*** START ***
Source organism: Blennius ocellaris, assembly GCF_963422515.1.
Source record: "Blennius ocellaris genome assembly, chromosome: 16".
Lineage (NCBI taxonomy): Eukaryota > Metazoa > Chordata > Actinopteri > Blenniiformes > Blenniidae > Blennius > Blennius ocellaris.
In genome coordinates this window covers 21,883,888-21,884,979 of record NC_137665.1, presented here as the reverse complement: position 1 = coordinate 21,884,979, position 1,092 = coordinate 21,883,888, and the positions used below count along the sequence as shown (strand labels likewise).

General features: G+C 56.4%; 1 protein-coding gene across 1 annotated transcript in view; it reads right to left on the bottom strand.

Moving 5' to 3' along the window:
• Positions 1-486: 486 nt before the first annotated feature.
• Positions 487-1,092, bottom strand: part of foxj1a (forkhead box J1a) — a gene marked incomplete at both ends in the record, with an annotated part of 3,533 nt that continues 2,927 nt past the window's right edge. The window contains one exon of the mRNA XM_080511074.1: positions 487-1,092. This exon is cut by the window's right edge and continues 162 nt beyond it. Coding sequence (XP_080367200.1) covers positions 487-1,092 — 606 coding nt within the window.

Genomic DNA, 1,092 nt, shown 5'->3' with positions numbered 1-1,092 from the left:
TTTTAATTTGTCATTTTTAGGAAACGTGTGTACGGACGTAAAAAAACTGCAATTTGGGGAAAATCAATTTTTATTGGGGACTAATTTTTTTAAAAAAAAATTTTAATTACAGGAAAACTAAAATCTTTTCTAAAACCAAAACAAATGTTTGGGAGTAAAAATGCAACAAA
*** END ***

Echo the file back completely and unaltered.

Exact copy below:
Source organism: Blennius ocellaris, assembly GCF_963422515.1.
Source record: "Blennius ocellaris genome assembly, chromosome: 16".
Lineage (NCBI taxonomy): Eukaryota > Metazoa > Chordata > Actinopteri > Blenniiformes > Blenniidae > Blennius > Blennius ocellaris.
In genome coordinates this window covers 21,883,888-21,884,979 of record NC_137665.1, presented here as the reverse complement: position 1 = coordinate 21,884,979, position 1,092 = coordinate 21,883,888, and the positions used below count along the sequence as shown (strand labels likewise).

General features: G+C 56.4%; 1 protein-coding gene across 1 annotated transcript in view; it reads right to left on the bottom strand.

Moving 5' to 3' along the window:
• Positions 1-486: 486 nt before the first annotated feature.
• Positions 487-1,092, bottom strand: part of foxj1a (forkhead box J1a) — a gene marked incomplete at both ends in the record, with an annotated part of 3,533 nt that continues 2,927 nt past the window's right edge. The window contains one exon of the mRNA XM_080511074.1: positions 487-1,092. This exon is cut by the window's right edge and continues 162 nt beyond it. Coding sequence (XP_080367200.1) covers positions 487-1,092 — 606 coding nt within the window.

Genomic DNA, 1,092 nt, shown 5'->3' with positions numbered 1-1,092 from the left:
TTTTAATTTGTCATTTTTAGGAAACGTGTGTACGGACGTAAAAAAACTGCAATTTGGGGAAAATCAATTTTTATTGGGGACTAATTTTTTTAAAAAAAAATTTTAATTACAGGAAAACTAAAATCTTTTCTAAAACCAAAACAAATGTTTGGGAGTAAAAATGCAACAAA